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Support for free market falls in US, rises in China

Support for free market falls in US, rises in China
Following the financial crisis and ongoing economic distress, American support for the free market is collapsing, which support is growing in nations like China and Brazil.

A report by international opinion research firm GlobeScan indicated the number of Americans who believe in the power of a free market economy has dropped over the past year.

The survey simply asked participants whether they disagreed or agreed with the statement, “a free market economy is the best system on which to base the future of the world."

The study surveyed thousands of people across 25 countries and found American approval of the free market dropped to 59 percent from 74 percent. Those in the US who earn less showed even less confidence then middle class Americans. Only 44 percent of those earning less than $20,000 annually feel the free market is the best system.

Meanwhile in China and Brazil, approval and support of the free market grew. In Brazil 68 percent of the people support a free market, in China 67 percent and in India 58 percent.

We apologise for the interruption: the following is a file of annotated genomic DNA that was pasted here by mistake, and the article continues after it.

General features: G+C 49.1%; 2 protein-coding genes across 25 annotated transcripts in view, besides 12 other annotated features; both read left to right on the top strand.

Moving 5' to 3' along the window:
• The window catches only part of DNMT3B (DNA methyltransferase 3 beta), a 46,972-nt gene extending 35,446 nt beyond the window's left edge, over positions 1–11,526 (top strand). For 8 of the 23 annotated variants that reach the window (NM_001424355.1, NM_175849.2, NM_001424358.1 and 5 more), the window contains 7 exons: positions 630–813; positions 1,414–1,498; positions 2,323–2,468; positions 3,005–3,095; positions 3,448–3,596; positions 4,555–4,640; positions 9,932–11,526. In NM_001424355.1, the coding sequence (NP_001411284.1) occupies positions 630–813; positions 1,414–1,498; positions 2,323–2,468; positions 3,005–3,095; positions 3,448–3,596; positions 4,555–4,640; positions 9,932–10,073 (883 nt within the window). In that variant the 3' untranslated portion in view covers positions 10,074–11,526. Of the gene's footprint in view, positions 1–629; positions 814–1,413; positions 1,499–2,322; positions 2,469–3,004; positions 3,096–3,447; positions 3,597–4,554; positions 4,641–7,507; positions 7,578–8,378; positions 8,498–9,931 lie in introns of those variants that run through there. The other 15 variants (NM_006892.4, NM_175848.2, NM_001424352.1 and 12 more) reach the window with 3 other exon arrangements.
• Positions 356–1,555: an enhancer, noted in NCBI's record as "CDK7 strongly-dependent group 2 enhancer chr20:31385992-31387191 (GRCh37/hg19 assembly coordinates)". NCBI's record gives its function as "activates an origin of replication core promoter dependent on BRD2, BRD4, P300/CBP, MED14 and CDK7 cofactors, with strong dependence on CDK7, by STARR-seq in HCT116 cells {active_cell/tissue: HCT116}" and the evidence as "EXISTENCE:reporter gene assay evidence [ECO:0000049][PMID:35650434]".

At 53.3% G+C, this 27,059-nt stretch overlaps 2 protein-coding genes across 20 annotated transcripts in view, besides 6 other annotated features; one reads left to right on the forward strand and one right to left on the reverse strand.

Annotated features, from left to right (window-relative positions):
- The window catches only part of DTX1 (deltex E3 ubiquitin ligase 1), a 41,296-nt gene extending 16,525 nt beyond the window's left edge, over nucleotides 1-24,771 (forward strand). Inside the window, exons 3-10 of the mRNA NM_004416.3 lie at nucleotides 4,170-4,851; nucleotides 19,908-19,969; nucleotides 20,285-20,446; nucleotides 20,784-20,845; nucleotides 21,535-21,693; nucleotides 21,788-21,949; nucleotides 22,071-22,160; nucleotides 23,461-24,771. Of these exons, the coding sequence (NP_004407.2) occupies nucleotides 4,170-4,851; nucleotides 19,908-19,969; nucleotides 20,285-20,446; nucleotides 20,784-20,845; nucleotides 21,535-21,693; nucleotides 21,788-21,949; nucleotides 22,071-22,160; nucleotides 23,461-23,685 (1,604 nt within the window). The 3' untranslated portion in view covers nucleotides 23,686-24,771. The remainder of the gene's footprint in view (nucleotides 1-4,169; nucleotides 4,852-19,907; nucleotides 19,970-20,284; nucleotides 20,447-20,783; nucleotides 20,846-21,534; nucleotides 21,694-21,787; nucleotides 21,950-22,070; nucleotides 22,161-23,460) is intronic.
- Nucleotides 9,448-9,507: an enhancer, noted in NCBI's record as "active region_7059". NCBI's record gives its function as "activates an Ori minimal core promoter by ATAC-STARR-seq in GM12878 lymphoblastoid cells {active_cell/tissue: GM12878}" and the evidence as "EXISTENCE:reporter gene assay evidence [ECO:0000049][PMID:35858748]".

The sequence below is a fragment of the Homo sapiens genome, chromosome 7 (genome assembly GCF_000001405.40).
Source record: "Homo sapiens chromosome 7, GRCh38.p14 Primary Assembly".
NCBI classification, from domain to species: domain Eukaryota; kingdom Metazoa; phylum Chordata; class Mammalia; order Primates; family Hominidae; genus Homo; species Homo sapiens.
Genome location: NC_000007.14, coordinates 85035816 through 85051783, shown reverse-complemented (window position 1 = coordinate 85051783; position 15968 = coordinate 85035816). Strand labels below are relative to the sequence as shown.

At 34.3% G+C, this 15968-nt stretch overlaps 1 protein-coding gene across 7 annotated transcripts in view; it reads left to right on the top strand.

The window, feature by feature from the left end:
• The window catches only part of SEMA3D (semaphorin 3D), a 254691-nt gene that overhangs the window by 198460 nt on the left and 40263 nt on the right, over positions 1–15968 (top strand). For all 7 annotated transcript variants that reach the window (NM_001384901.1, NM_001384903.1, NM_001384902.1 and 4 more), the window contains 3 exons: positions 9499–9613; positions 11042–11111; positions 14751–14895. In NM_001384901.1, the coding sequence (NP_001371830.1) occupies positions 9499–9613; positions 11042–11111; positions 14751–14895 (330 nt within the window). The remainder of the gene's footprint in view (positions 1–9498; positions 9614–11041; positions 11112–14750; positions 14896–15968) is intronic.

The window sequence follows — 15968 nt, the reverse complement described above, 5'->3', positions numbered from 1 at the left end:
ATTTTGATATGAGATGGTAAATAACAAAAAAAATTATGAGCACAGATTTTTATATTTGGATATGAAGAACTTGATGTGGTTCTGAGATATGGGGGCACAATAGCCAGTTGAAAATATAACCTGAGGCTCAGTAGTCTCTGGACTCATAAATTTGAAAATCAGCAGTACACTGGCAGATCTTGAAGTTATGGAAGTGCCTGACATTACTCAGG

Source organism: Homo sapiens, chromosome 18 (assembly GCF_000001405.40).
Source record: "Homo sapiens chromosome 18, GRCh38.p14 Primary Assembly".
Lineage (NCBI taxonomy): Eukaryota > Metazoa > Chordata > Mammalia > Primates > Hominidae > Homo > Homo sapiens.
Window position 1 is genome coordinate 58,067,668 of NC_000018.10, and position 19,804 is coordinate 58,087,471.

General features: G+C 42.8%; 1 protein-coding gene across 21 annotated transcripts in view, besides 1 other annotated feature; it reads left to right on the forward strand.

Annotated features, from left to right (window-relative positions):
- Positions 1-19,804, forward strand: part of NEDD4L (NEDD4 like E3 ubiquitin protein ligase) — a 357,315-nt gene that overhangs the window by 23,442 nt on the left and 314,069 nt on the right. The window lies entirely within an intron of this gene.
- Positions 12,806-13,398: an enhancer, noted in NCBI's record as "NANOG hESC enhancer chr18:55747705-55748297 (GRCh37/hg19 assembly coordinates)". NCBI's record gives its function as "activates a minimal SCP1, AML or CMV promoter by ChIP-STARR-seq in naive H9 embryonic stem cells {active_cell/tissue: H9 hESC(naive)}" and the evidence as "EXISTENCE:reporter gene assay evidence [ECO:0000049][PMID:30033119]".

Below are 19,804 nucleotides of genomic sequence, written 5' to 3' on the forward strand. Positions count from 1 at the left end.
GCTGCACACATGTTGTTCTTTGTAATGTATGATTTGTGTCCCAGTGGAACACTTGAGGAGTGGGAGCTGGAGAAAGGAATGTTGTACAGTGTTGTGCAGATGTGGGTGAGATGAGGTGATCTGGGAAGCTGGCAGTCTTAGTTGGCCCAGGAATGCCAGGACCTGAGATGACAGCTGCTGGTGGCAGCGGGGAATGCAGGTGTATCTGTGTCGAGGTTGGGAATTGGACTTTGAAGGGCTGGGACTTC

In the first such survey in 2002, GlobalScan found that 80 percent of Americans supported the free market. At that time, the US boasted the highest level of support for the economic system. The times have changed.

"America is the last place we would have expected to see such a sharp drop in trust in the free enterprise system," GlobeScan Chairman Doug Miller said in a press release. "This is not good news for business."

However, there is really no mystery why the change has taken place. The economy continues to suffer from the recession. Many Americans look at big business and Wall Street as the enemy, the cause of today’s problems and blame the free market system as a whole.